Environmental organisation Greenpeace has launched a new campaign video against oil company Shell drilling in the Arctic by showing several priceless works of art being burned and defaced.
In the advert, titled A Song Of Oil, Ice and Fire, several famous landscape artworks are set ablaze, including Pearblossom Highway by David Hockney, Christina's World by Andrew Wyeth and An Arctic Summer: Boring Through the Pack in Melville Bay by William Bradford.
After each artwork is burned, we are then shown a new, dystopian version of each landscape by political photomontage artists Peter Kennard and Cat Phillips, who are most famous for creating Tony Blair's selfie at a burning Iraqi oil refinery.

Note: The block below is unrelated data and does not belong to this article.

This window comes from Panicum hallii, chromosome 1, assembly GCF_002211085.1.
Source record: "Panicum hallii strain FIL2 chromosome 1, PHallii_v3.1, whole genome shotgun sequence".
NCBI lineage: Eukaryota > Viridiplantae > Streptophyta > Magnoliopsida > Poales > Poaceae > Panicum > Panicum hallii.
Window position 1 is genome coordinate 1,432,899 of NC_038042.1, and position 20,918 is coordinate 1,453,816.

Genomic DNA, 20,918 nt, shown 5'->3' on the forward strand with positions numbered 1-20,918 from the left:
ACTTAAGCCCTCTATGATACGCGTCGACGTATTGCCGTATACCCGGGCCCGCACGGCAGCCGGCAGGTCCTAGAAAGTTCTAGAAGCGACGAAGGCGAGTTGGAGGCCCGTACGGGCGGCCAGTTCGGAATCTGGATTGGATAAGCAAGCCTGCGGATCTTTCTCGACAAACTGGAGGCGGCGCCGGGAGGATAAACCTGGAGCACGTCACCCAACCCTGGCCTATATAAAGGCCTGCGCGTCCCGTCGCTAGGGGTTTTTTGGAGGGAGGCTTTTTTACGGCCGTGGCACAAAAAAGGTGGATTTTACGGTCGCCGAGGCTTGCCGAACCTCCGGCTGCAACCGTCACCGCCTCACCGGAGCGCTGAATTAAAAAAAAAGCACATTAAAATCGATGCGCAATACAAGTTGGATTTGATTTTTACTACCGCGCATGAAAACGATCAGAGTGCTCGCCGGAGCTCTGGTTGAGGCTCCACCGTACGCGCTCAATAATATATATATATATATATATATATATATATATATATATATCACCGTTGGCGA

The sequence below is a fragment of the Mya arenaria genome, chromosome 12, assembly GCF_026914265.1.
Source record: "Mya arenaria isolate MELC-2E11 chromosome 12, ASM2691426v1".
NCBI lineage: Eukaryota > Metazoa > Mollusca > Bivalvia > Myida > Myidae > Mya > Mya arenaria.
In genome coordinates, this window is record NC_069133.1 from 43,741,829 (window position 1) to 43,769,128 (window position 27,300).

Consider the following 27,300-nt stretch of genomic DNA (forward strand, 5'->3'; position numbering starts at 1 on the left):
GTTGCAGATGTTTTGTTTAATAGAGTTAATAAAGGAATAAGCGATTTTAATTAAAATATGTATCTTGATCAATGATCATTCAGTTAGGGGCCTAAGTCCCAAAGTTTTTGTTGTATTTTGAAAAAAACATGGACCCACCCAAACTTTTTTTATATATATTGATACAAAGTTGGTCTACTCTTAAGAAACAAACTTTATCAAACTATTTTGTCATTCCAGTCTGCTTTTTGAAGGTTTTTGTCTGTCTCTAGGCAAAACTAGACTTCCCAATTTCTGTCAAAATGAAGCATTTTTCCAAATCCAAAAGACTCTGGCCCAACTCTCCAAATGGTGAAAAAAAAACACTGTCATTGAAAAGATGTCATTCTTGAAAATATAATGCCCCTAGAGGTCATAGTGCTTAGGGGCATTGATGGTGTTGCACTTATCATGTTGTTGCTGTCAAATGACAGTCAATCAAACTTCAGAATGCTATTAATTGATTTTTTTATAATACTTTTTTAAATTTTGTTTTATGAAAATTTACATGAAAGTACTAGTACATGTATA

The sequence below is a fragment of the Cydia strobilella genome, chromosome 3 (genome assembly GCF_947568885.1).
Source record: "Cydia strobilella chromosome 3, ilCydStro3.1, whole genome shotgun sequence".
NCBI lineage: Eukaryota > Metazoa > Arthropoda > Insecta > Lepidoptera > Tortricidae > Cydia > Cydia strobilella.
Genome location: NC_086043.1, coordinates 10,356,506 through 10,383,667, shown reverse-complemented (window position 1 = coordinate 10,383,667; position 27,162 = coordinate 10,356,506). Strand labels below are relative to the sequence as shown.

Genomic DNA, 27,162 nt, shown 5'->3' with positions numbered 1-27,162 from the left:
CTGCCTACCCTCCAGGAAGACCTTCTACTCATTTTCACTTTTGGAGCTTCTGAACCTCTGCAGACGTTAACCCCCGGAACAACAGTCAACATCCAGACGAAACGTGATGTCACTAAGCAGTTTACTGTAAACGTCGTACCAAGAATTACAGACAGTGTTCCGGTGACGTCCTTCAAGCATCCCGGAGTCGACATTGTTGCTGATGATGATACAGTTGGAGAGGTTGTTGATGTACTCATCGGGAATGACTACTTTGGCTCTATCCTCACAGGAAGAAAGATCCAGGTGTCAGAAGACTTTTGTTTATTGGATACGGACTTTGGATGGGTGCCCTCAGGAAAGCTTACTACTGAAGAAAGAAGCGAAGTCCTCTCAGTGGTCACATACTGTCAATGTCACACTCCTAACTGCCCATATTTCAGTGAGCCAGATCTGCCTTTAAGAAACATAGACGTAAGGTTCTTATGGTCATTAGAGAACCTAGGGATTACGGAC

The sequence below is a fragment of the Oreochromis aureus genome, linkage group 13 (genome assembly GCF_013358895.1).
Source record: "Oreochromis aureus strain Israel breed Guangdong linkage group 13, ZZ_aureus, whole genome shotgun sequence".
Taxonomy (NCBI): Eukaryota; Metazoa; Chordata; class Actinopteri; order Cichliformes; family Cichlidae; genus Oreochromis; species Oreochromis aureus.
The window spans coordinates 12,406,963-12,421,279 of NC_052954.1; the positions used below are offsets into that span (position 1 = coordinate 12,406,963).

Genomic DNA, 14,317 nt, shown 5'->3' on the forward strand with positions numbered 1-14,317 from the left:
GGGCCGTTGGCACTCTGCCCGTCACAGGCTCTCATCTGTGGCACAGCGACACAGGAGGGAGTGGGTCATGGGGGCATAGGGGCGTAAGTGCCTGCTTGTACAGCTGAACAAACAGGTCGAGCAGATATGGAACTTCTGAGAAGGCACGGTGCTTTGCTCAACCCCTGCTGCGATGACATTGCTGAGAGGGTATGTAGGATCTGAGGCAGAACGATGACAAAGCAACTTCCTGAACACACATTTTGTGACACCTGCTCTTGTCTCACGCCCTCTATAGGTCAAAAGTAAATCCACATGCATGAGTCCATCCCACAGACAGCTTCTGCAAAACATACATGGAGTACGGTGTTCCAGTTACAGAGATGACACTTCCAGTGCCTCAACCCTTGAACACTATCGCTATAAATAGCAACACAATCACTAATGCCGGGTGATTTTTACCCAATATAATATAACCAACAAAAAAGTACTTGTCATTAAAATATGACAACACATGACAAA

Elena Polisano, Arctic campaigner for Greenpeace, said: "Shell could be risking disaster by drilling for oil in Arctic waters in less than six weeks. We made this video to expose that, and show how its plans affect all of us too – because the impact of climate change affects the places we all live in.
"If Shell drills in the Arctic it could devastate this iconic and beautiful place, and its incredible wildlife, like polar bears and narwhals. All the evidence shows Shell can't drill for oil safely in the Arctic. The extreme conditions mean it's when, not if, a spill will happen.
"Shell has a huge PR machine behind it, but it didn't count on millions of ordinary people standing up to protect the Arctic. We need everyone to watch and share this video, to show Shell it won't get away with destroying the world we love."
Greenpeace will be hoping that this new video emulates the success of last year's ad, Lego: Everything is Not Awesome that was viewed by over seven million people on YouTube and led to toy company Lego ending its 50-year marketing relationship with Shell.